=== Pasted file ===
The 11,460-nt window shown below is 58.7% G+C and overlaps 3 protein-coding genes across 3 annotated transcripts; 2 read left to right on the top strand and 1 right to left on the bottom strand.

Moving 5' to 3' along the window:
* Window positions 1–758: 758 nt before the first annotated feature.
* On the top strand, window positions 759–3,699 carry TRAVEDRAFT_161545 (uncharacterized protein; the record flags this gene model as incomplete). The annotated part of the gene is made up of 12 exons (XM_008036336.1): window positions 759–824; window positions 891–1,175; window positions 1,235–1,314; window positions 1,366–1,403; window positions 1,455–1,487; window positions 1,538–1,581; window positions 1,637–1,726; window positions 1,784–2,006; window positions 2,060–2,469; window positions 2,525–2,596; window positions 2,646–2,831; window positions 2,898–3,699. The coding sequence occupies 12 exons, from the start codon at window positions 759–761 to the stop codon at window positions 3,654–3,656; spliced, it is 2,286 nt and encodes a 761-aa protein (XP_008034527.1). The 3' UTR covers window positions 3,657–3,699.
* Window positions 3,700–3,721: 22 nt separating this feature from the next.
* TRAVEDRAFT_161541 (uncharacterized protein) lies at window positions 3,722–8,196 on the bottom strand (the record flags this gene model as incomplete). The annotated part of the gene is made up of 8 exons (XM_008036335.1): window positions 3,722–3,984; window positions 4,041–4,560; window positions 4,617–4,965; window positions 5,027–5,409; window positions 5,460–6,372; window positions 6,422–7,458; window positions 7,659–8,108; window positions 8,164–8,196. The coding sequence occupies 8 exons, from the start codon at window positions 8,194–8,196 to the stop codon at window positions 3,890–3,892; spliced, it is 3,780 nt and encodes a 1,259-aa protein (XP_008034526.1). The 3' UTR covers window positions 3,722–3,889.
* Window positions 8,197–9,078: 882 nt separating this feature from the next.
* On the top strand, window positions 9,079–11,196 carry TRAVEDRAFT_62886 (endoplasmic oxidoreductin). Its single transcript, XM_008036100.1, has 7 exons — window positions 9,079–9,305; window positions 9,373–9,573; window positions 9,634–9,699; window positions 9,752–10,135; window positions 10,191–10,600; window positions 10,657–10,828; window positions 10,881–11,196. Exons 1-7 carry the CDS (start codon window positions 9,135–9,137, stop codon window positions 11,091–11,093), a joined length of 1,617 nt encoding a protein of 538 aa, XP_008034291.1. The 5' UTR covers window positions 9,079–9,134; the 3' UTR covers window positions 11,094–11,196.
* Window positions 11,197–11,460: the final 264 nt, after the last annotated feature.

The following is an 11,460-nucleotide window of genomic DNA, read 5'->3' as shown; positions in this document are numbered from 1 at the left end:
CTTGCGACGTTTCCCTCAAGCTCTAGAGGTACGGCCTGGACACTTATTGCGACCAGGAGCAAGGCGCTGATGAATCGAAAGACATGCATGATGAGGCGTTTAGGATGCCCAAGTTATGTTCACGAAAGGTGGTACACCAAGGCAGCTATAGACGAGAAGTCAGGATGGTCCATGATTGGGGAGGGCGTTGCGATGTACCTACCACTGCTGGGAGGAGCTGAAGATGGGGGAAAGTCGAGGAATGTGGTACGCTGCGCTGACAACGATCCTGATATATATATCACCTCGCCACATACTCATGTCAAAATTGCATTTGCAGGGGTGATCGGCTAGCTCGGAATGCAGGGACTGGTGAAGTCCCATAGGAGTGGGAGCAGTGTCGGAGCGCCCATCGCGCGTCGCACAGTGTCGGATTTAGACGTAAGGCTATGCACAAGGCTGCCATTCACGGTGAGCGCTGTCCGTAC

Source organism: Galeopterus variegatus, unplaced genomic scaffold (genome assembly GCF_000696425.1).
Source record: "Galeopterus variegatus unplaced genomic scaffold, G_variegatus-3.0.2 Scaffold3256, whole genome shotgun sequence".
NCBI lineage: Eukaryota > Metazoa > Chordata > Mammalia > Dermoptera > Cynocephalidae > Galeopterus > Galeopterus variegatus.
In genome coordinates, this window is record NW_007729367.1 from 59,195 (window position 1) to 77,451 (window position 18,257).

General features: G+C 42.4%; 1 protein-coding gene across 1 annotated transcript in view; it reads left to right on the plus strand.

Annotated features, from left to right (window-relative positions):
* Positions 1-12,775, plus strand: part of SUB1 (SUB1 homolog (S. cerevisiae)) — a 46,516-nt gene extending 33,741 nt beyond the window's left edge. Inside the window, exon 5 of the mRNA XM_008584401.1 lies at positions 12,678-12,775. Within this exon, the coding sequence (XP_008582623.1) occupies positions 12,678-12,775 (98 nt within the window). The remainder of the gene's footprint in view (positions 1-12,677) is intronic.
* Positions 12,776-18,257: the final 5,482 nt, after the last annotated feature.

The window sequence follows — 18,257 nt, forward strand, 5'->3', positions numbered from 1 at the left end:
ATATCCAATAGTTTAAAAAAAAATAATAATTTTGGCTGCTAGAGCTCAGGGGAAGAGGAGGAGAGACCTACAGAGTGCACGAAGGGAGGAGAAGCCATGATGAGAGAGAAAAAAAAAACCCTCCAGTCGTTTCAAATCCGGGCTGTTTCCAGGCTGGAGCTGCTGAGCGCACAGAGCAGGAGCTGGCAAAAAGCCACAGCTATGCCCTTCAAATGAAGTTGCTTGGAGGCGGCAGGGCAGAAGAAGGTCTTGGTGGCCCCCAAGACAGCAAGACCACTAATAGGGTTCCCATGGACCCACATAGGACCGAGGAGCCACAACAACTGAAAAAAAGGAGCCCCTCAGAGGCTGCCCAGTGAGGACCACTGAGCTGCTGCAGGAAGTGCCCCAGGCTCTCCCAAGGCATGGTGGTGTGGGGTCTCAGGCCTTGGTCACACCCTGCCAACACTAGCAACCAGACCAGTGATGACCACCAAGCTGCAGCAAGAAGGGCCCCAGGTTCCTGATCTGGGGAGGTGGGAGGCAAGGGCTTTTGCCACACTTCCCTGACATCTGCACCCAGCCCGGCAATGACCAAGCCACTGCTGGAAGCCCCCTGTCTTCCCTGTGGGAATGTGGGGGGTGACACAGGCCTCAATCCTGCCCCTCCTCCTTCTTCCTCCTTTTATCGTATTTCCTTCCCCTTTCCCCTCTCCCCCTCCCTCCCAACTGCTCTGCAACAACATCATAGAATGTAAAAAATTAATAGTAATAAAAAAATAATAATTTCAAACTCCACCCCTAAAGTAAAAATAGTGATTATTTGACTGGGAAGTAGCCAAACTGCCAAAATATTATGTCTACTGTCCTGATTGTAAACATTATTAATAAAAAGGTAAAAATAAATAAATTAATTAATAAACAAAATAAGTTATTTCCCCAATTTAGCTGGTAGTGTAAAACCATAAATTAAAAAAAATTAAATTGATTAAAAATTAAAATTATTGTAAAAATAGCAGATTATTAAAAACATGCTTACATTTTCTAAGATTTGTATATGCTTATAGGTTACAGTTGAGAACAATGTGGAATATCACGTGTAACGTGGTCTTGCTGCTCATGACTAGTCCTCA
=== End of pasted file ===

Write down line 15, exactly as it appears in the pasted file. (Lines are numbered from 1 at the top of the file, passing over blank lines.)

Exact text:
In genome coordinates, this window is record NW_007729367.1 from 59,195 (window position 1) to 77,451 (window position 18,257).